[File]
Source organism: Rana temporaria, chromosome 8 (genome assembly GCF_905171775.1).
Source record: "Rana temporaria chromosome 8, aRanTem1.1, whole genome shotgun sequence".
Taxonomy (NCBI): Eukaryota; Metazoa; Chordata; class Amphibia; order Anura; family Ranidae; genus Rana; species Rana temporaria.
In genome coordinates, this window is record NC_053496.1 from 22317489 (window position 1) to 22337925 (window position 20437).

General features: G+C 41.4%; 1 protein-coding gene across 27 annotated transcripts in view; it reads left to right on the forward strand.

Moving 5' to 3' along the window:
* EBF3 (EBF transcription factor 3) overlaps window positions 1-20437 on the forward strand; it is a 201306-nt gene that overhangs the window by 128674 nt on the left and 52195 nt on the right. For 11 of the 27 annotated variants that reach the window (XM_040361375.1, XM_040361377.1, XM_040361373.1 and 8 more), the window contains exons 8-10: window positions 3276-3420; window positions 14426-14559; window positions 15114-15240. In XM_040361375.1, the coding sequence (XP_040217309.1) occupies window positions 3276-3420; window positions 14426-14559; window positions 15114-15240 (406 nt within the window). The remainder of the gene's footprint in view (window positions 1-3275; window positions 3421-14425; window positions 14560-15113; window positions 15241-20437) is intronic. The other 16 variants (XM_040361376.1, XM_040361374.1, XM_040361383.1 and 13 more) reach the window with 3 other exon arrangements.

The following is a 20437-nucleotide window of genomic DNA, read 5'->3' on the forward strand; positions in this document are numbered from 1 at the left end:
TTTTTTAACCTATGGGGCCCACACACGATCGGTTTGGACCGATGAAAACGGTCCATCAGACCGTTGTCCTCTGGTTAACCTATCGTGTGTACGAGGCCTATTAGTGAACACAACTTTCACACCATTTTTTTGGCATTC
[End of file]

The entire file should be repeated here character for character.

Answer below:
Source organism: Rana temporaria, chromosome 8 (genome assembly GCF_905171775.1).
Source record: "Rana temporaria chromosome 8, aRanTem1.1, whole genome shotgun sequence".
Taxonomy (NCBI): Eukaryota; Metazoa; Chordata; class Amphibia; order Anura; family Ranidae; genus Rana; species Rana temporaria.
In genome coordinates, this window is record NC_053496.1 from 22317489 (window position 1) to 22337925 (window position 20437).

General features: G+C 41.4%; 1 protein-coding gene across 27 annotated transcripts in view; it reads left to right on the forward strand.

Moving 5' to 3' along the window:
* EBF3 (EBF transcription factor 3) overlaps window positions 1-20437 on the forward strand; it is a 201306-nt gene that overhangs the window by 128674 nt on the left and 52195 nt on the right. For 11 of the 27 annotated variants that reach the window (XM_040361375.1, XM_040361377.1, XM_040361373.1 and 8 more), the window contains exons 8-10: window positions 3276-3420; window positions 14426-14559; window positions 15114-15240. In XM_040361375.1, the coding sequence (XP_040217309.1) occupies window positions 3276-3420; window positions 14426-14559; window positions 15114-15240 (406 nt within the window). The remainder of the gene's footprint in view (window positions 1-3275; window positions 3421-14425; window positions 14560-15113; window positions 15241-20437) is intronic. The other 16 variants (XM_040361376.1, XM_040361374.1, XM_040361383.1 and 13 more) reach the window with 3 other exon arrangements.

The following is a 20437-nucleotide window of genomic DNA, read 5'->3' on the forward strand; positions in this document are numbered from 1 at the left end:
TTTTTTAACCTATGGGGCCCACACACGATCGGTTTGGACCGATGAAAACGGTCCATCAGACCGTTGTCCTCTGGTTAACCTATCGTGTGTACGAGGCCTATTAGTGAACACAACTTTCACACCATTTTTTTGGCATTC